I also suffer from a diligent work ethic. In college I read everything I was assigned. The students who just read what they thought was most important and then went out with friends to relax always amazed me. I thought they would regret their decision when there was a question on the test from one of those books on the optional reading list. I was certain I’d get rewarded for all my hard work. They had it right. And to this day I struggle to find balance and let things go.
That’s what has led me to this week, to this culmination of stresses and frustration and exhaustion that left me agitated to near panic attack Friday night. Working too hard, no balance, ignoring myself. There are only two things in life that go away when you ignore them: Love and your Health. I know this but I don’t live by it. I ignore both and I need to stop.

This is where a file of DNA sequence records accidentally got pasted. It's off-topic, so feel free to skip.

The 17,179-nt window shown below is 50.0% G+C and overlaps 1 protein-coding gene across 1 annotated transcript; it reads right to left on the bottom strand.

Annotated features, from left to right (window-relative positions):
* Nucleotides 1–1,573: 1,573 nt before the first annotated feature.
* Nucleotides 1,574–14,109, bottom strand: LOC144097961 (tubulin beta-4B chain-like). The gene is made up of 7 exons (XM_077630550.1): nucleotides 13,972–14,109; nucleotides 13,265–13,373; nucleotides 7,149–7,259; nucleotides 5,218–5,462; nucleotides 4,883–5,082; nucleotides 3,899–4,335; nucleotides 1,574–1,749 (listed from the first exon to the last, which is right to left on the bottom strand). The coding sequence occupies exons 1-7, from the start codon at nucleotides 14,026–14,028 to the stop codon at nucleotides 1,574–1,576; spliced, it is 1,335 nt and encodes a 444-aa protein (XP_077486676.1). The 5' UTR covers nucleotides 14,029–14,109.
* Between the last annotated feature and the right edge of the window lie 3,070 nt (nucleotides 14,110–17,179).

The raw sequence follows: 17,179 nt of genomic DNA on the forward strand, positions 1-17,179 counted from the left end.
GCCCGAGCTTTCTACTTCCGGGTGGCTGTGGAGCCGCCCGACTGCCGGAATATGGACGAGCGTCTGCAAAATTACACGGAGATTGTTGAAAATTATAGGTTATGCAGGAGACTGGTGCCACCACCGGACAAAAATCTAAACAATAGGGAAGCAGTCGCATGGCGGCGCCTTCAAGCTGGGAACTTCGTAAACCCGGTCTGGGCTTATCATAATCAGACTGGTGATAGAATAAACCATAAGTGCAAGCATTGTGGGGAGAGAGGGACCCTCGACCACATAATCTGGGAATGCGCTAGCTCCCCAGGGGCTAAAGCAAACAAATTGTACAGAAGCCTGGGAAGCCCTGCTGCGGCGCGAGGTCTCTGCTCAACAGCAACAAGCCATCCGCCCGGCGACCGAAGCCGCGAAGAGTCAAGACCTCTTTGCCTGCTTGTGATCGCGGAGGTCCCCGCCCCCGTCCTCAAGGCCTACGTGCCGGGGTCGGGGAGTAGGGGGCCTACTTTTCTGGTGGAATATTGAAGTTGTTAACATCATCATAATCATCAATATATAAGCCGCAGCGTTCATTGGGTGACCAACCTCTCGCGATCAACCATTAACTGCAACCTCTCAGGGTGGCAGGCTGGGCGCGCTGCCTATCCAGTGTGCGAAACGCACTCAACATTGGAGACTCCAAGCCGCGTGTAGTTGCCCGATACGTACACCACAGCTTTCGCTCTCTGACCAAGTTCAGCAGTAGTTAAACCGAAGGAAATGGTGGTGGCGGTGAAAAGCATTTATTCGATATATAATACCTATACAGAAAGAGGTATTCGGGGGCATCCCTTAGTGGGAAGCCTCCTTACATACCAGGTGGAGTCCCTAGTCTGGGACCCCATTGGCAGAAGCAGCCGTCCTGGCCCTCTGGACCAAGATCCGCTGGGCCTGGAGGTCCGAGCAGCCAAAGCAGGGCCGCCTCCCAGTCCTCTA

When we are young we believe we are making choices but often when we choose the traditional route we are choosing a trap. I chose the trap. And here I am, in a nice house, with a nice job, with two nice kids and not a moment or a penny to spare as I tread water with weights on my ankles trying to stay afloat. It was a trap. And I feel it every day.
In this modern world we glorify jobs that deserve no glory. That’s the kind of job I have. Did you ever watch Laverne and Shirley? In the opening song they are working in a bottle factory, putting caps on the bottles. The conveyor belt speeds up and the bottles come faster and they can’t keep up. It’s very comical. My job is the same, but it’s not funny. There is no conveyor belt of bottles, just a conveyor belt of projects and emails. In the push to increase profits, the workload conveyor belt of my job has been moving faster and faster over the past few years. It’s the slow boil.
If I were a machine I would have malfunctioned. A belt would have snapped, a screw would have gone loose. A repair man would have arrived and fixed or replaced me. The repair man may have said, “This machine is most effective and will last longest at speeds under X. If you keep speeding it up you will need to replace it. And that’s going to cost you.” The company would have done the math to see if it was more cost effective to replace the machine every few years while turning out extra bottles or to keep the speed on a steady pace to preserve the life of the machine.